Over the last fifty years, the idiom “it is what it is” has sprung forth from the fatalists in our midst who firmly believe that we are victims -- victims of our circumstances, our situations, our upbringing, our medical condition, etc. It communicates that we have resigned ourselves to the belief that our situation is immutable, and nothing or no one can change it. It is used to convey a sense of resignation, helplessness and hopelessness. “That’s just the way I am.” “That’s just the way my spouse is.” “That’s just the way my kids are.” “That’s just how people like me are treated.” “That’s just the way the system works.” “It’s always been this way, and it will never change.”

But the fact of the matter is that we will never know the truth of any situation until we have heard from God. In His world, an immutable truth is that sin separates us from a Holy God. And He Himself made the way – the only way -- whereby we might overcome that immutable truth. He is not dead; He’s alive. He is not distant. He is not silent. He is not weak. His arm has not grown short. He is mighty and He is able to save – spiritually, physically, and emotionally. Throughout His earthly ministry, Jesus healed. He raised the dead. He stilled storms. He met physical needs. He was the King of the reality that “it is NOT what it is, if Jesus says it isn’t”. And He still is! What He began to do through His earthly ministry, He still does. He is still full of surprises – for individuals, for families, for churches, and even for nations….

A Divine Appointment

A Divine Appointment

Divine appointments can occur at the most unexpected times and in the most unexpected ways. Just ask Philip. He was in the midst of a great spiritual awakening that was spreading throughout Samaria (Acts 8). God was using him in a great way, and many were repenting of their sins and believing in Jesus, when an angel of the Lord told him, “Go south down the desert road that runs from Jerusalem to Gaza.” God was directing him to leave a work among the multitudes to go to a desolate place. That doesn’t necessarily align with a successful career path from a human perspective – even if you’re a pastor. Whenever we hear a pastor announce that God has called him to go elsewhere, it is rarely to a smaller church. And such a move would be even more difficult, if we are serving in a place where the power and the presence of the Spirit of God is mightily at work, and many are coming to faith and the church is growing. But such was the case with Philip.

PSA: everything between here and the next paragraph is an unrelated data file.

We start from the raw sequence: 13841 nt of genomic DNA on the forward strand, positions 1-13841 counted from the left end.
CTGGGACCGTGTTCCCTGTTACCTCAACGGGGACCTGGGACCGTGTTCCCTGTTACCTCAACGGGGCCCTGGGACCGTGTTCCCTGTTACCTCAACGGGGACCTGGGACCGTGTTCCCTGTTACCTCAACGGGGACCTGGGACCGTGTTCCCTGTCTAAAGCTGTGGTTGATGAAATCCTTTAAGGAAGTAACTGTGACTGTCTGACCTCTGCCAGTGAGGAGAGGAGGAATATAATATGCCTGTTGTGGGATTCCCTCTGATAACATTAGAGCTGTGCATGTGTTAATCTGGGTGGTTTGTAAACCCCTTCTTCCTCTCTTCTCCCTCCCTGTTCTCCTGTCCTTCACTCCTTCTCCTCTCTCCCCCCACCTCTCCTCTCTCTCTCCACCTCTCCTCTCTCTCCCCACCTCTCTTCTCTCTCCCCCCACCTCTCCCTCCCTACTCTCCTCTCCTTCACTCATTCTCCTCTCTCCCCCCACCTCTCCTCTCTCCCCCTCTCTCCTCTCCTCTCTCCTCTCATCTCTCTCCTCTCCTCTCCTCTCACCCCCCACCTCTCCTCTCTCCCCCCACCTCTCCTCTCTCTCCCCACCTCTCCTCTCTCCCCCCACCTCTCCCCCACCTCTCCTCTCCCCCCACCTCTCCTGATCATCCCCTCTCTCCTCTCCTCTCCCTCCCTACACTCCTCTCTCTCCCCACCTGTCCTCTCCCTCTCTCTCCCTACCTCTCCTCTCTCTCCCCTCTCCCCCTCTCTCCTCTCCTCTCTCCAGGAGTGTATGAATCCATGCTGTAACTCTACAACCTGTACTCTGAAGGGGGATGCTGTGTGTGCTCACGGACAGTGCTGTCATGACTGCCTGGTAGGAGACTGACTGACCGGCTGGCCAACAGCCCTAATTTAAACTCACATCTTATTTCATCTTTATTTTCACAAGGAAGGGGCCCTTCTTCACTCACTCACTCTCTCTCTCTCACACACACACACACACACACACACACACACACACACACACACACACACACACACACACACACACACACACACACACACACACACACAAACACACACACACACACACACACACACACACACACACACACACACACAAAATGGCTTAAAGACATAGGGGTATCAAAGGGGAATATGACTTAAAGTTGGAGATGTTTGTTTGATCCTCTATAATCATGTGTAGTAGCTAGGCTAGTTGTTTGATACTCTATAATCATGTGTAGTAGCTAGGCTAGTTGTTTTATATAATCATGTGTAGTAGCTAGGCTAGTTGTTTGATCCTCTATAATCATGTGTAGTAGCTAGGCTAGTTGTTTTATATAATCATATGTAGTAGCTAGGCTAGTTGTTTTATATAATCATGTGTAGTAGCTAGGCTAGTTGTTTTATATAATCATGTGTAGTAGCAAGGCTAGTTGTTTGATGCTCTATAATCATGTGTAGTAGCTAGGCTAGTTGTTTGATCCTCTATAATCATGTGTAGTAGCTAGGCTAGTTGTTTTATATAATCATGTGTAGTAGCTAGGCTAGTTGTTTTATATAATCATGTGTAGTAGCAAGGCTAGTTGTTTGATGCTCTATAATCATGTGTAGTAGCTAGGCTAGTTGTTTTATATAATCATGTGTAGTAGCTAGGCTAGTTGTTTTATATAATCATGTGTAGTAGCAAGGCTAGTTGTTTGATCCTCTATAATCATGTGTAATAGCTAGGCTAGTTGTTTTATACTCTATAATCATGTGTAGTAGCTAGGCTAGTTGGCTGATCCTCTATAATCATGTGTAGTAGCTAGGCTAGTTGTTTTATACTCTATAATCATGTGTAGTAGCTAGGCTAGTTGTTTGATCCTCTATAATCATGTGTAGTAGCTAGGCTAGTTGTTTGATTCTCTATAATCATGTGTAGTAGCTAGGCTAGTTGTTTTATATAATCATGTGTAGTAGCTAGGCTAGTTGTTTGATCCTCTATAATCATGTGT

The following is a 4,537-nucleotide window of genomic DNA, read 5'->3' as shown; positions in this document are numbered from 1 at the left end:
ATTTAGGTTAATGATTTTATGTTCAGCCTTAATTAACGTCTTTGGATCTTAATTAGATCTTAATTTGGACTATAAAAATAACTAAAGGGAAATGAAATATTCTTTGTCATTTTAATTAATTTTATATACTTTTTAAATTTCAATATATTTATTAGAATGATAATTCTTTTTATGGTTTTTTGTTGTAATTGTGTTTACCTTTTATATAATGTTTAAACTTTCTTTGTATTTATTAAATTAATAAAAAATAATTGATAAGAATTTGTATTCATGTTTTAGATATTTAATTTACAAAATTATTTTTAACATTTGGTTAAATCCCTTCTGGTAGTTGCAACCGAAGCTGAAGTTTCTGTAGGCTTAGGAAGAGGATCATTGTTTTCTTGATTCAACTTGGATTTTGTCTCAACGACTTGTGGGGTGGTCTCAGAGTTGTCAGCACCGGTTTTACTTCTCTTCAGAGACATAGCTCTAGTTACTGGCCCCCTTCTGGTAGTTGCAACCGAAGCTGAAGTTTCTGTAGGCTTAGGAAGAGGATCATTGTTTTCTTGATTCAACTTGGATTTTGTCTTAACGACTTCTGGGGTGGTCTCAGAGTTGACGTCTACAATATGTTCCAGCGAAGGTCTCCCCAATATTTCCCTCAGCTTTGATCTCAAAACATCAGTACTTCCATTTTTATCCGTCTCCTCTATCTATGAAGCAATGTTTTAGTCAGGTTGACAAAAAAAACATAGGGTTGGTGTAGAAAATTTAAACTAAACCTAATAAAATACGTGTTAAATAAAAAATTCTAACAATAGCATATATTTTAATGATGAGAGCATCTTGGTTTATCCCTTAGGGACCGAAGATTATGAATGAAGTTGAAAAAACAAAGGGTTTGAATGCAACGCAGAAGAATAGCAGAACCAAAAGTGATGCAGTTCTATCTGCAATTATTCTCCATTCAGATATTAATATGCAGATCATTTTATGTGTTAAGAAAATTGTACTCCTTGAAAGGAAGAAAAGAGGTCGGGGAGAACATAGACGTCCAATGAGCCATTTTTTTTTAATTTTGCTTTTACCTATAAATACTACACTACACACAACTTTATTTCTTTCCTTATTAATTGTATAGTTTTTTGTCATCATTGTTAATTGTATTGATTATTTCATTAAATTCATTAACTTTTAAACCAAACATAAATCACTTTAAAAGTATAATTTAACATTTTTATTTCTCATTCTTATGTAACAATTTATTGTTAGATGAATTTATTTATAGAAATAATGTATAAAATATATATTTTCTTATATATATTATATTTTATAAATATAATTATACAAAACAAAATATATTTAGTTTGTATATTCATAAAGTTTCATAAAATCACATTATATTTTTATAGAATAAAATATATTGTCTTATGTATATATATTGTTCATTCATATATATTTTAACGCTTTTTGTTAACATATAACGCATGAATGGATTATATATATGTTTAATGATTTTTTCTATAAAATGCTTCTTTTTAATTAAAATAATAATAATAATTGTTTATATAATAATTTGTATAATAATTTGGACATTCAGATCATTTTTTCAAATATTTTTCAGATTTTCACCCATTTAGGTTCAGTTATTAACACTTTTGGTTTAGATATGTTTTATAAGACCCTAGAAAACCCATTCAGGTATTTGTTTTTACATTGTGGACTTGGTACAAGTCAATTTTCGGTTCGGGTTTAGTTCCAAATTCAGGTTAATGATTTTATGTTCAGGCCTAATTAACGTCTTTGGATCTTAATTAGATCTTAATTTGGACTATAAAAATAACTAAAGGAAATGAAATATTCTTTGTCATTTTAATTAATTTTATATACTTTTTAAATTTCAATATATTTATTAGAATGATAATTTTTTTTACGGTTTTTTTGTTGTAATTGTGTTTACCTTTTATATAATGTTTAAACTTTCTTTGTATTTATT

We aren’t told whether or not he had a conversation with God as to the wisdom of such a move. However, with all we do know about Philip and his walk with God, i tend to think that he immediately set out on the journey to Gaza without ever questioning God. He was in Samaria because God had placed him there. The work that was occurring in Samaria was a work of the Spirit of God, and not of Philip. i don’t believe that Philip ever got confused about who was in charge. i don’t believe he ever tried to take any credit, or saw himself as being instrumental in any way. He was a man full of faith and full of the Holy Spirit – led by, empowered by and used by God for His purpose. Therefore, it didn’t matter whether the assignment was in Samaria, Gaza or Azotus. All that mattered was that he was in the place where God would have him.

Throughout my years serving with the International Mission Board of the Southern Baptist Convention, i had the privilege of meeting thousands of men and women who….

Why Now and Not Then?

Why Now and Not Then?

i am currently writing the final book in the series Lessons Learned in the Wilderness. The book, entitled Until He Returns, focuses on the truths that God teaches us through the early church as recorded in the Book of Acts. In the third chapter of Acts we come across the man who was born lame. Each day his friends or family brought him to the Beautiful gate so he could beg from those who were entering the Temple. That had been taking place for a long time – so it got me to thinking…

Two months earlier, Jesus arrived in Jerusalem and was greeted by the multitude who was praising Him with shouts of “Hosanna!” Jesus’ journey ended at the Temple where He dismounted. He then entered the Outer Court and quietly walked around, looking, but not saying anything. He then made His way through the Beautiful Gate into the hall of prayer. There were a number of people begging at the gate. Some were lame. Some were blind. The lame man was more than likely one of them. Each had been brought by family members or friends in the hopes that their friend or loved one would receive charity – or possibly a miracle of healing. Jesus looked on the people with compassion. He didn’t ignore them, but on that day He didn’t stop to heal them. He continued on into the Temple and spent time in prayer. He and His disciples then quietly left.